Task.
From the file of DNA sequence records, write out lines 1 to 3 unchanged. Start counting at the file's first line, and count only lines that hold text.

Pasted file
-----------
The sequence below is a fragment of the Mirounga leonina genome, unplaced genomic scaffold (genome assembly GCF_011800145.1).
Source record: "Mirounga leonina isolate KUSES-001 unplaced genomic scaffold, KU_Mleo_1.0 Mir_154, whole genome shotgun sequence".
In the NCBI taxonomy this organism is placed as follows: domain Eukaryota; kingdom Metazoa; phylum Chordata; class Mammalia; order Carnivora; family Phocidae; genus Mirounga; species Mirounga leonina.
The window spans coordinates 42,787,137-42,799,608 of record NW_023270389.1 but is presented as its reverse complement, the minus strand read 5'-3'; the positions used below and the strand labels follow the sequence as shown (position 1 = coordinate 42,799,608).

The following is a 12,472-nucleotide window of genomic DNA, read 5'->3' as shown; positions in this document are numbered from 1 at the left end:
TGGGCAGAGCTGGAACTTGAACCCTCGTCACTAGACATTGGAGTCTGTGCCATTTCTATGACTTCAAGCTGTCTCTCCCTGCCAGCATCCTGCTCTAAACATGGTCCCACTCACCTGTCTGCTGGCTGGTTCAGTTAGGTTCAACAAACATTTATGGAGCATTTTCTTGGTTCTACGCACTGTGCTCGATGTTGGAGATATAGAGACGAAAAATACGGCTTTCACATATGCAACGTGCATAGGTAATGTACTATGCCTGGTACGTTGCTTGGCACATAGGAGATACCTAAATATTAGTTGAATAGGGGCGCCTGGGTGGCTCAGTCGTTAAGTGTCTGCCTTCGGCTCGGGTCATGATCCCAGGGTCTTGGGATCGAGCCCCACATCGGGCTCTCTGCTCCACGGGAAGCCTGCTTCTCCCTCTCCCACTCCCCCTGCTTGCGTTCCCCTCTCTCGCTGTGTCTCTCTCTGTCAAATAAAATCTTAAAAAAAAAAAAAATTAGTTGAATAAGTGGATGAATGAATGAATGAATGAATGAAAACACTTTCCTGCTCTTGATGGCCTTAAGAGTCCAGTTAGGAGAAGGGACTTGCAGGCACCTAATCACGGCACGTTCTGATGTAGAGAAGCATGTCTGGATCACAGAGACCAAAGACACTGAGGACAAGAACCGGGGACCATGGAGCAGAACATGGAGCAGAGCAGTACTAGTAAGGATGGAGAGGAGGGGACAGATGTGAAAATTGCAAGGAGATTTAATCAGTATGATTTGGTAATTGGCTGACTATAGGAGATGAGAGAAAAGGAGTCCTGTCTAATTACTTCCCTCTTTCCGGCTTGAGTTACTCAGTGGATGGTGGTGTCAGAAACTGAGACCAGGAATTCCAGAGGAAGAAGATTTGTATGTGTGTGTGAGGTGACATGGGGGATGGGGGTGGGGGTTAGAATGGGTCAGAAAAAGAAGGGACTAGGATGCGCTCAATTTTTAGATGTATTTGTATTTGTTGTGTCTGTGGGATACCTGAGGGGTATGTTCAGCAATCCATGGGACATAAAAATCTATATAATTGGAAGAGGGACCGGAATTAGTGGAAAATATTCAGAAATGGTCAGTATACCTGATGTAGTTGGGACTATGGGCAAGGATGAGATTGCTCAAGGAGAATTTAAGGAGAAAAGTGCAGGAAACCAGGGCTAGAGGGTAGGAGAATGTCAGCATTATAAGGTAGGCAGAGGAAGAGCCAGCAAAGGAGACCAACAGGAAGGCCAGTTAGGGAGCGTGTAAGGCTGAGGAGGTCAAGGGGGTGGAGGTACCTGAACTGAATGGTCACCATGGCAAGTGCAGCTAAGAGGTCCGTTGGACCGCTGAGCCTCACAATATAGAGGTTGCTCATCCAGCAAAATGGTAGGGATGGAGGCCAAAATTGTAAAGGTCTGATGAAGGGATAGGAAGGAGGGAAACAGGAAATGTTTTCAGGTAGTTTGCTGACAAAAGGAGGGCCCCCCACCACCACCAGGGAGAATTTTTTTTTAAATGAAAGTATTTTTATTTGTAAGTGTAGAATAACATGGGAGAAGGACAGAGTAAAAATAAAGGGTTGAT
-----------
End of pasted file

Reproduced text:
The sequence below is a fragment of the Mirounga leonina genome, unplaced genomic scaffold (genome assembly GCF_011800145.1).
Source record: "Mirounga leonina isolate KUSES-001 unplaced genomic scaffold, KU_Mleo_1.0 Mir_154, whole genome shotgun sequence".
In the NCBI taxonomy this organism is placed as follows: domain Eukaryota; kingdom Metazoa; phylum Chordata; class Mammalia; order Carnivora; family Phocidae; genus Mirounga; species Mirounga leonina.